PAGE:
On a team scale, the offense this year was atrocious. It is a miracle they even made the postseason. There are a couple of things to look forward to immediately, but otherwise a decidedly terrible year at the plate for the brewers. Among all NL teams, they were ranked 12th in runs scored, 11th in Hits, 8th in Homers, 15th in strikeouts, 12th in Batting Average, 11th in on-base percentage (OBP), 11th in slugging percentage (SLG), and 13th in on-base percentage plus slugging percentage (OPS). Considering only five teams in the NL make the postseason (8 in the expansion) ideally the offense should be much better; however, there is plenty to look forward to next season.
Perhaps the weirdest part of the Brewers 2020 season was not just that the offense was bad, but that it was abysmal. Christian Yelich, after leading the National League in weighted On Base Average (wOBA) for two straight seasons – garnering an MVP award in 2018 and making quite a run in 2019 – put up a .339 wOBA in 2020. The .365 expected wOBA (xwOBA) is promising, but the strikeout rate jump is a bit worrisome. What is more promising, however, is his walk rate also jumping, pointing towards the conclusion that Yelich was watching too many pitches go by. We can determine this by comparing his in-zone (zSwing), out-of-zone (oSwing), and general swing percentages (Fangraphs).
Yelich could not get the bat off his shoulder and was not utilizing the tool that has brought him so much success in his career. He was still crushing the ball when he was making contact though, as he was in the 99th percentile in average exit velocity (AEV) and 98th in Hard-hit rate (HH%). He likely will not be able to keep his walk rate as high as it was in 2020 while also dropping his strikeout rate back to where it was in 2019, especially because of how much his hitter profile changed.
In 2019, he created thirty runs by swinging at pitches in the heart of the zone, and only lost 6 runs on “takes.” In 2020, he lost five runs on “takes” and gained no runs on “swings,” and that prorates out to ~14 runs lost by taking pitches in the heart of the strike zone with no runs gained. The shadow portion of the strike zone also caused Yelich problems, but due to the number of pitches he was taking (44% in ’19 versus 58% ’20), he ended up costing much less on take runs, but costing them 14 runs by swinging and missing, which prorates out to an abysmal ~38 runs LOST by swinging and missing. The whiffs also killed him in the chase and waste zones but again, not swinging a lot made up for it a bit.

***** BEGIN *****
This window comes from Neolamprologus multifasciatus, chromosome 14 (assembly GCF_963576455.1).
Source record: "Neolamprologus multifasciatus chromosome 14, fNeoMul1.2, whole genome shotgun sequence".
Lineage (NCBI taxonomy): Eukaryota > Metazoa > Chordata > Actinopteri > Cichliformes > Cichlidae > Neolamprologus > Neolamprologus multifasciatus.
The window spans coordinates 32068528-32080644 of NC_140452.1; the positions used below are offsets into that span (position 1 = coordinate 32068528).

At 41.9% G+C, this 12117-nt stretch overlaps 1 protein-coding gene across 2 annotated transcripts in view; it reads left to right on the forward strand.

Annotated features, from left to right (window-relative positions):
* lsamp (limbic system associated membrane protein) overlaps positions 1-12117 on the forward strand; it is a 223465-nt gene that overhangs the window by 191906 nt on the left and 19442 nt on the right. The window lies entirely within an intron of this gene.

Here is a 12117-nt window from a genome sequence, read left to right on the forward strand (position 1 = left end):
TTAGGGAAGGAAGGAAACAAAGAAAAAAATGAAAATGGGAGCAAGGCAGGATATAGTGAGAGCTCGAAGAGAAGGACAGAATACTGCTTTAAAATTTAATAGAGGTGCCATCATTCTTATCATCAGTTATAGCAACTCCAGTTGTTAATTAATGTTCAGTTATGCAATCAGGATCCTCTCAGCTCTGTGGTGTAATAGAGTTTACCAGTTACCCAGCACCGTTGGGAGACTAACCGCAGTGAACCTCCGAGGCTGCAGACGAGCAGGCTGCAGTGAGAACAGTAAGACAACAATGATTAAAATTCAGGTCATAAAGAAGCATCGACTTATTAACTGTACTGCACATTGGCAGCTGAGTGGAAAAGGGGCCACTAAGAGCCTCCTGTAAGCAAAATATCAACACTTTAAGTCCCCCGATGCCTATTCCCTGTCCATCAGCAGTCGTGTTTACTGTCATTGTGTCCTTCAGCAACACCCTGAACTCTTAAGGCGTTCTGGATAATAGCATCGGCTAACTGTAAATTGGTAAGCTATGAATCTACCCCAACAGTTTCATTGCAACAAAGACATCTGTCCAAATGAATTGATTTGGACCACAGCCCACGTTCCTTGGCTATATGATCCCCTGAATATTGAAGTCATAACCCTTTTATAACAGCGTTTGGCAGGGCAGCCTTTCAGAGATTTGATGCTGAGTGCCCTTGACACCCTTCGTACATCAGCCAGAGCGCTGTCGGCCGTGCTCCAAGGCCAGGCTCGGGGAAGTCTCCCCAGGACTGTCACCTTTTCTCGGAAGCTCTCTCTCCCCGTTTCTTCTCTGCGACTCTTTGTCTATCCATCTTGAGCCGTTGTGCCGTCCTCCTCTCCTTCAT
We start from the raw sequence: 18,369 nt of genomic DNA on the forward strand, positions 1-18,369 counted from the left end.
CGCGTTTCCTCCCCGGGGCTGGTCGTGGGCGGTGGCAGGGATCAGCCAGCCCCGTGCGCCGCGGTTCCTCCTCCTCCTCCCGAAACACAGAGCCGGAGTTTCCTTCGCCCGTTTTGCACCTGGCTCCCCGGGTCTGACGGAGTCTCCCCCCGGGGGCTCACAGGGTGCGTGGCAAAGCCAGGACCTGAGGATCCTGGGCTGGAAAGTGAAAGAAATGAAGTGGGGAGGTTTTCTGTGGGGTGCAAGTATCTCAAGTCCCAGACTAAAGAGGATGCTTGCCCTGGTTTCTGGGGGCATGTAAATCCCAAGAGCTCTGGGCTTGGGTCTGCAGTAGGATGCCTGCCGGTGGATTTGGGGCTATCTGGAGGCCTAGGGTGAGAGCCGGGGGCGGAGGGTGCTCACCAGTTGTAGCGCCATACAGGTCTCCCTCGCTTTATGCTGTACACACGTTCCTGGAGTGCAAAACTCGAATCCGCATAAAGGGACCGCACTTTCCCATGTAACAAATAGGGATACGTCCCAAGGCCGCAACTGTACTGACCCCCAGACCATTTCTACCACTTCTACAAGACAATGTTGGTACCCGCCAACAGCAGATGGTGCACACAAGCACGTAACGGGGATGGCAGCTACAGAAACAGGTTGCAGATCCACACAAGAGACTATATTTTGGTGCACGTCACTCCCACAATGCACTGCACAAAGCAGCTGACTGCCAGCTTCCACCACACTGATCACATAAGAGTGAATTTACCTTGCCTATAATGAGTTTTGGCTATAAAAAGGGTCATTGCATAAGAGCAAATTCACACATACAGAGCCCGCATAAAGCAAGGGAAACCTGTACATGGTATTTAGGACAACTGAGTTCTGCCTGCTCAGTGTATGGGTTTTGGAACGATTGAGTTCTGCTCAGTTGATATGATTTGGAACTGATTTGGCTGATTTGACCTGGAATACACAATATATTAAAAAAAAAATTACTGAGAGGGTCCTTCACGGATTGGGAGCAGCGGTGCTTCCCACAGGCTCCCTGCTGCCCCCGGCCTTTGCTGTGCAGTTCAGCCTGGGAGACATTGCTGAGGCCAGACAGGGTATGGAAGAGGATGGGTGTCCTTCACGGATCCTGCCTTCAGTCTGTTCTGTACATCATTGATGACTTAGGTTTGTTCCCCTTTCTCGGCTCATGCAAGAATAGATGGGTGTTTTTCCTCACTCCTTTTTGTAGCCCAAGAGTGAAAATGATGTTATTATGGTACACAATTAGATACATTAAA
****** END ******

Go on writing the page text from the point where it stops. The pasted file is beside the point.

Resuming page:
The Brewers also lost a very important piece of their team for 2020 Lorenzo Cain. Since the beginning of Baseball Savant’s outs above average (OAA) stat’s inception in 2017, Lorenzo Cain is second among all players. The only potential concern in that regard is age. 2021 will be his age-35 season, so his longevity as an elite defender is suspect, but it is something quite necessary because of Yelich’s own shortcomings. Yelich has finished in the 13th and 11th percentiles of OAA in 2019 and 2020 respectively, ranked 32nd at his position each year. Cain’s sprint speed is down a bit, but hopefully, he can still maintain his defensive prowess. He is also an above-average hitter which is great at the CF position. His opting out was a detriment to the team this season, but having him back will be great for improvements. The Milwaukee Brewers were 24th in Centerfielder Wins Above Average (WAA) across all of baseball this season after being 12th in 2019 and 2nd in 2018.
Omar Narváez is such a weird piece of this team. The Brewers lost Yasmani Grandal last offseason (they were lucky to have him in the first place), but President of Baseball Operations David Stearns felt that Narváez was a worthy replacement. In 2019, he was a fantastic hitter, with his offense disappearing in 2020. In 2019, he was fourth among catchers in wOBA with at least 400 PA, but in 2020 he was near the bottom of the bunch. While some of this can be explained by regression (.313 pwOBA and .334 xwOBA), I’m not sure that can be blamed for his second to last performance by wOBA among catchers.
Rather, I would look to his increased strikeout and walk rates to solve that. He, like Yelich, increased both. But for some reason, he was not taking more pitches, he was taking fewer. He was also whiffing a great deal, so overall a very confusing year. I would not put stock into it; however, Narváez may have been the best framing catcher in baseball in 2020? Narváez was first in “strike rate” and “runs extra strikes” according to Baseball Savant. This is coming consecutively after a season where he was one of the worst framers in baseball by these same metrics. He was dead last in Fangraphs FRM metric in 2019, but third in 2020! (You can read more about catcher defense here.) Great defensive improvements he can hopefully combine with a slightly stronger bat.